Fair Housing for the Classroom
Writing to Right Wrongs
Writing to Right Wrongs (WRW) started in 2017 as a joint project between the Fair Housing Center of West Michigan (FHCWM) and The Diatribe, a local artist’s collaborative focused on helping youth find their voices and cope with challenges. It is an interactive, fair housing and social justice-themed program for the purpose of enriching high school students and their families’ understanding of civil rights and the impact where one lives has on how one lives, while cultivating the students’ creative writing and public speaking skills. The nine week program fits well with high school English and American History curriculum among others. Each session is led by two Diatribe artists and at least one FHCWM staff member and is split between content delivery and application of that content in the form of discussion, exercises, writing prompts, and sharing.
The curriculum includes interactive presentations, simulation experiences, live spoken word performances by the artists as well as the students, graded participation, and community exploration. Through these components students have the opportunity to explore what fair housing means to them and in what ways they can get involved in their community, all while developing speaking and writing skills through the rich and inclusive culture of spoken word. The poetry and creative components are designed to provide students the opportunity to create their own art and share their voice, as well as further their speaking and writing skill sets. The program’s goal is to combine fair housing focused civil rights content and the spoken word to empower high school students with a better understanding of their rights and the importance of place as well as how to use their creative voice in positive ways to express themselves and impact their community.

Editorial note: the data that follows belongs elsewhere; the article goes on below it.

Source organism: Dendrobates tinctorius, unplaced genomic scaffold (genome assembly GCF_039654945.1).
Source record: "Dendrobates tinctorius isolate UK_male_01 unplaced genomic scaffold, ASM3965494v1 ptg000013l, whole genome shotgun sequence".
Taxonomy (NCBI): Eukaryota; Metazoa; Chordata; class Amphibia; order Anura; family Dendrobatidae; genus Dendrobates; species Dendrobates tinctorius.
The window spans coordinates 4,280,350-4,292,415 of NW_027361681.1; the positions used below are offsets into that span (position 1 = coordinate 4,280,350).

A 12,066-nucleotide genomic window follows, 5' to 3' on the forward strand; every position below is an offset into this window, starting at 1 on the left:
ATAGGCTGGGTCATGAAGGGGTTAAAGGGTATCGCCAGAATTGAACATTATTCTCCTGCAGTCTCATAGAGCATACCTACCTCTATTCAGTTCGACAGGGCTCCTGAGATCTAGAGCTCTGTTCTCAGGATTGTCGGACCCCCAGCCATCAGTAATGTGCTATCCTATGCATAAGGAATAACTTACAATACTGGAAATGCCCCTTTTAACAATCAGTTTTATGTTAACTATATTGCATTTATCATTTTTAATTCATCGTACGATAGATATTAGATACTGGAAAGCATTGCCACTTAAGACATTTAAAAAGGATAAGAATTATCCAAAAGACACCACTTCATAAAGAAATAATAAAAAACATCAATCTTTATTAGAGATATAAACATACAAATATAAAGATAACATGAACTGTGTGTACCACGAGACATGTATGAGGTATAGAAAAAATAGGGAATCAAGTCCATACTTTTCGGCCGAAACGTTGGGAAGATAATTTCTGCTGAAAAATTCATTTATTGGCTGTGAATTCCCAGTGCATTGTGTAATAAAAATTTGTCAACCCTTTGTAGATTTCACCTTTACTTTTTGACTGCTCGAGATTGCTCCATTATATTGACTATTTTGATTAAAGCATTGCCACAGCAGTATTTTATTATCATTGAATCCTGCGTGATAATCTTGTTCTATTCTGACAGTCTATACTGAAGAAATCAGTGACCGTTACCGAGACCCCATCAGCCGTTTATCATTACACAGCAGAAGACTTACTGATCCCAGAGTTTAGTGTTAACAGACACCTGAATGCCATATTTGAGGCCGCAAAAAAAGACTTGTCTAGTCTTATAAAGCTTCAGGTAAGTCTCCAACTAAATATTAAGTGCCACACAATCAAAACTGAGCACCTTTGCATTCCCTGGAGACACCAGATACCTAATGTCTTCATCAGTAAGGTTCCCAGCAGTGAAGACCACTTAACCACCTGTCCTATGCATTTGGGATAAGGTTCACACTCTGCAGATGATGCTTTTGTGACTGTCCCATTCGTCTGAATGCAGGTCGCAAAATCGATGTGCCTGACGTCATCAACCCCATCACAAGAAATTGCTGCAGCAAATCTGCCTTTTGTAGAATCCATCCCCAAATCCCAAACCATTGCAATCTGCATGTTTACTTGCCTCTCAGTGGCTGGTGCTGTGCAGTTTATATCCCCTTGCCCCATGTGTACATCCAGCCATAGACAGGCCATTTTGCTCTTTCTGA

The WRW program has continued to grow, having been delivered in classrooms in Union High School, C.A. Frost High School, and Ottawa Hills High School (GRPS), Godfrey-Lee Public Schools East Lee Campus, and Godwin Heights High School. Check out previous student performances here.
The Fair Housing Five & the Haunted House
We are excited to offer this unique learning opportunity for interested 1st through 4th grade classes in order to promote better awareness of fair housing rights and the importance of equal housing opportunity. The Fair Housing Five & the Haunted House is an illustrated children's book that tells the story of five children that take action in response to a landlord who is discriminating in their neighborhood. The Center offers two different curricula based on the book to students and teachers based on the grades involved. During each session, one staff member reads the story aloud. After the reading, staff faciliate an age-appropriate discussion on the themes and ideas presented in the book. The 1st through 3rd grade students have an opportunity to talk about the value of being able to choose where you live. Students then participate in an activity about housing choice in which they are given 6 housing options to talk about and color. Students in 4th and 5th grades discuss the meaning of discrimination and how it feels following a reading of the book. Each student takes part in a classroom activity on discrimination, where they write and illustrate what discrimination means to them on a one-page handout which is then assembled into a book for the classroom. In both workshops, each student and teacher receives a copy of the book, a bookmark, and a brochure on familial-based fair housing rights to keep.